With the US Open just around the corner, it is time for Stan Wawrinka to have another run.
The Swiss has been erratic since he won the Australian Open in January, struggling to deal with the fact he is a Grand Slam champion and that expectations placed upon him are now much greater.
Stan has been up and down – one day he can play great and smash winner after winner, while the next he can make a ton of unforced errors – and he didn’t find it easy under the spotlight at the French Open.
However, he looked more at ease at Wimbledon before losing to Roger Federer in the quarter-finals and when you’ve won a big event before it sometimes only takes a couple of days to feel like you are getting back to your best.
It now seems an eternity since Wawrinka defeated Rafa Nadal in Melbourne and I think that after a period of adjustment he is ready to rekindle the form he was in at the start of this year and the backend of last during the North American swing.
Stan is the major name to keep an eye on outside the usual suspects of Nadal, Novak Djokovic, Federer and Andy Murray on Sky Sports over the next month or so, but it is also an important stretch for some of the youngsters who have made waves this year.
They need to consistently make their mark again and not just play well one week here and one week there – and I am certain that Wimbledon semi-finalist Grigor Dimitrov can push on to new heights.
Dimitrov has an inner steel and confidence that has grown off the back of winning some tough matches, including when he came back from two sets to one down to beat Alexandr Dolgopolov at SW19.
He also won his last three matches in three sets en route to triumphing in Acapulco, with his semi-final and final victories over Andy Murray and Kevin Anderson respectively finishing 7-6 in the third.
Dimitrov was pushed to three tiebreak sets by Feliciano Lopez in the final of Queen’s, too, so he has this belief that he can turn any situation around and the knowledge that he hasn’t buckled at key moments.
The only thing he is lacking at the moment – other than a Grand Slam win – is an ATP Masters 1000 victory and if he had that I think his Wimbledon meeting with Djokovic could have swung in his favour.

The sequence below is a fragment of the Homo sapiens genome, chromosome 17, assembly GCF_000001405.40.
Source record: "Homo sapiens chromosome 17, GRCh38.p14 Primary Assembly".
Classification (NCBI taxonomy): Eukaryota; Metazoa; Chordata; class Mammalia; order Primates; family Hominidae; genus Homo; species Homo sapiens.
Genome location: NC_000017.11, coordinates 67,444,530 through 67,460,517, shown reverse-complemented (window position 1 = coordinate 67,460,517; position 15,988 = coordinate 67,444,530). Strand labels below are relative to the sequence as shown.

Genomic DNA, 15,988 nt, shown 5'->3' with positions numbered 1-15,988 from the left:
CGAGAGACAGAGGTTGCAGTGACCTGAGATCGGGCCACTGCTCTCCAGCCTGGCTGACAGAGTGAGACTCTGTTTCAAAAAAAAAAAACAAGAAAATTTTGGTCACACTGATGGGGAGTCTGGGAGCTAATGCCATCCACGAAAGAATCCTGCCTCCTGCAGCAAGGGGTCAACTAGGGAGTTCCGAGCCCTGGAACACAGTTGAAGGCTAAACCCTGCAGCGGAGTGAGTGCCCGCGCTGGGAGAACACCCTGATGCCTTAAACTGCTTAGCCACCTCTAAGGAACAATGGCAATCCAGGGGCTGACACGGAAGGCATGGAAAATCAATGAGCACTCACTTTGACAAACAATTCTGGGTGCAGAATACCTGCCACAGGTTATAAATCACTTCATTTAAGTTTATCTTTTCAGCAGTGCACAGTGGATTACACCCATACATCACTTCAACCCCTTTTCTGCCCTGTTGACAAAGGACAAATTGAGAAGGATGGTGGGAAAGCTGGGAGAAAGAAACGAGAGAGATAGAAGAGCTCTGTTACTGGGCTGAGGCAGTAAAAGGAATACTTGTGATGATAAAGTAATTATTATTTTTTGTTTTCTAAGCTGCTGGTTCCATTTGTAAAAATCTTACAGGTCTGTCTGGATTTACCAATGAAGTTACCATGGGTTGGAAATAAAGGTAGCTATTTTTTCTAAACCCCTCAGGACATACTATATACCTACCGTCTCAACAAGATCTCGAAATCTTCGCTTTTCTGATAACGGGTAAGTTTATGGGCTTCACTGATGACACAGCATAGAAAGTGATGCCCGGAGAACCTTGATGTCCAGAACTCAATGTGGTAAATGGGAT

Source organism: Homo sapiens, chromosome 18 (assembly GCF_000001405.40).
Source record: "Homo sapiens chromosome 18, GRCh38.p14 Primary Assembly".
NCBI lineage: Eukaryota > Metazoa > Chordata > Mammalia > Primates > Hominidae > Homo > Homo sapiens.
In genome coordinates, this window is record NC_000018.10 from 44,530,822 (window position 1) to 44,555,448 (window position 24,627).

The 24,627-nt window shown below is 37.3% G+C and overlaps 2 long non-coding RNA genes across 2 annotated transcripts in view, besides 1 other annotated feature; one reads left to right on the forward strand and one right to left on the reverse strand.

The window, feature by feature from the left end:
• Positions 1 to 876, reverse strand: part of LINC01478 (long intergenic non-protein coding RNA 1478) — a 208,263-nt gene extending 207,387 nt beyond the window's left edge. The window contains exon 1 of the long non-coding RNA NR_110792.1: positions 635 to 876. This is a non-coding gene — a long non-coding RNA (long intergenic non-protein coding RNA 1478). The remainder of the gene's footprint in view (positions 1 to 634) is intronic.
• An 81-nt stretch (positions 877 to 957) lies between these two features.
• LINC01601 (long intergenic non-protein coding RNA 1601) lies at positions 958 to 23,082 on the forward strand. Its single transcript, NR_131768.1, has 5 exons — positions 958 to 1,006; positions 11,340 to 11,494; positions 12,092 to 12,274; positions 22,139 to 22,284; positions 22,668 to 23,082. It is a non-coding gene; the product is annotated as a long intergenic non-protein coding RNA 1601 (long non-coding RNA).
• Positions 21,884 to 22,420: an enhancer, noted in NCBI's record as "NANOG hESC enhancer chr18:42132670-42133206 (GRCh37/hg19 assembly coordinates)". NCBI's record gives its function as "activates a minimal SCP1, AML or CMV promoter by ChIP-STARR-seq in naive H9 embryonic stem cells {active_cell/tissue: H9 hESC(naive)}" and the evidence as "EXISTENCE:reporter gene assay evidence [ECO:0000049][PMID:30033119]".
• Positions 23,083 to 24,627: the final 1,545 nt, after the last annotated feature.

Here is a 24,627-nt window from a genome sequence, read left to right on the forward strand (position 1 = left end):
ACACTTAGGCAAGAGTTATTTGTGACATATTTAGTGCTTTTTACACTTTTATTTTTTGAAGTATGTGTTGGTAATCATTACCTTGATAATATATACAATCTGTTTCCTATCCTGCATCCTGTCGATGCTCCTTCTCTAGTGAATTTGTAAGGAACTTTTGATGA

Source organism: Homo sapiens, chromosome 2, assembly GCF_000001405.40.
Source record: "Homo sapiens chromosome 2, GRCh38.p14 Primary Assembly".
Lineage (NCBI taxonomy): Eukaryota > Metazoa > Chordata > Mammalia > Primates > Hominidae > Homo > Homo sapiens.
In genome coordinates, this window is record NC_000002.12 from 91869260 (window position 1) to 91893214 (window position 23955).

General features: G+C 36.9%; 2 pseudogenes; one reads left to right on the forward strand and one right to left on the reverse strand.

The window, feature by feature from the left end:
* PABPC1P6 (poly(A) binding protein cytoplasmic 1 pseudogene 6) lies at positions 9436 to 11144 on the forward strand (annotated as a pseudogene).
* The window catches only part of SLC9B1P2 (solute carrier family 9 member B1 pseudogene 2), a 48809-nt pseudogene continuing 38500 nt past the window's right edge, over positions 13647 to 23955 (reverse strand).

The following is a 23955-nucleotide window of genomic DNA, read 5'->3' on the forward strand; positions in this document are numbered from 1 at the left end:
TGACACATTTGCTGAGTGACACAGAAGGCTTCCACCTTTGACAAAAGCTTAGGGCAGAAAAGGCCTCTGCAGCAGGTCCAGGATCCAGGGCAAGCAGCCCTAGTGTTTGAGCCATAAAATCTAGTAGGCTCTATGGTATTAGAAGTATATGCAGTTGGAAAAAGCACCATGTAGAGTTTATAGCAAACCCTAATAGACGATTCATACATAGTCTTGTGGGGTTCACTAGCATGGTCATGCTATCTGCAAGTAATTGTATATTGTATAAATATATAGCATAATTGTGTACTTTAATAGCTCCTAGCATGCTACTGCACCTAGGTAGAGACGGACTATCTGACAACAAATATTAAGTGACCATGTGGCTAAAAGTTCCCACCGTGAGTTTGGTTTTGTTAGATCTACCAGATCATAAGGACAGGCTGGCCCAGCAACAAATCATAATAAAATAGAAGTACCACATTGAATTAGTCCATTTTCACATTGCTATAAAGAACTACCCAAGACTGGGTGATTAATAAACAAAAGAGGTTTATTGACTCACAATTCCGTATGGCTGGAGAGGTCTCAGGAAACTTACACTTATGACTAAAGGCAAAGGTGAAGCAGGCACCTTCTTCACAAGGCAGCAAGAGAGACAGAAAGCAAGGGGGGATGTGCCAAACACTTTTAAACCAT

That semi-final was there for the taking because Djokovic was on edge and not the inspired Djokovic that we saw beating Federer in the final – and if Grigor had come through, who knows how the final would have panned out.
I think Dimitrov is ready to make that truly big break but if he wins either or both of the Masters 1000 events in Toronto and Cincinnati, we will know he is definitely ready!
I’m also looking forward to seeing what Kei Nishikori and Ernests Gulbis show in North America.
Nishikori did very well on the clay this spring, winning in Barcelona and finishing runner-up in Madrid, but hard is his best surface and I expect the Japanese to reach quarter-finals up to and at the US Open.
We still do not know how he will cope with the pressure of being around the top 10 and the same can be said of French Open semi-finalist Ernests Gulbis, someone who, in a match last year against Milos Raonic, hit four double faults in a row!
Marin Cilic could also do well and should certainly fight his way back into the top 10 in the world rankings but I’m not sure he has enough in his personality or game to go much higher than that.
Cilic took Djokovic all the way at Wimbledon and his serve has improved a lot but nothing stands out as being top-four standard, whereas some of the other guys in the second tier do have weapons at that level.
Dimitrov has a great serve, a great forehand and his athleticism is becoming great, Raonic’s serve is incredible and Nishikori is superb at taking the ball early and patrolling the baseline.
But Marin does not have those assets and to combat that I would like him to come forward a lot more because while he moves okay, he is not going beat the best over five sets from the back of the court.
I also want to congratulate Lleyton Hewitt on beating Ivo Karlovic in the final of the Hall of Fame Tennis Championships in Newport to rack up his 30th career singles title.
Hewitt is not going to defeat the top guys anymore and his days of winning Grand Slams are long gone, but he is well aware of that and the fact he refuses to let his competitive streak die is great.
Lleyton doesn’t have to prove a point to anyone and when he goes out on court it is all about Lleyton and I just hope Murray can get back that mentality because he doesn’t have to show anyone anything.
He has won two Grand Slams and the Olympics so he needs to focus on himself and work out what he wants to achieve over the next three or four years.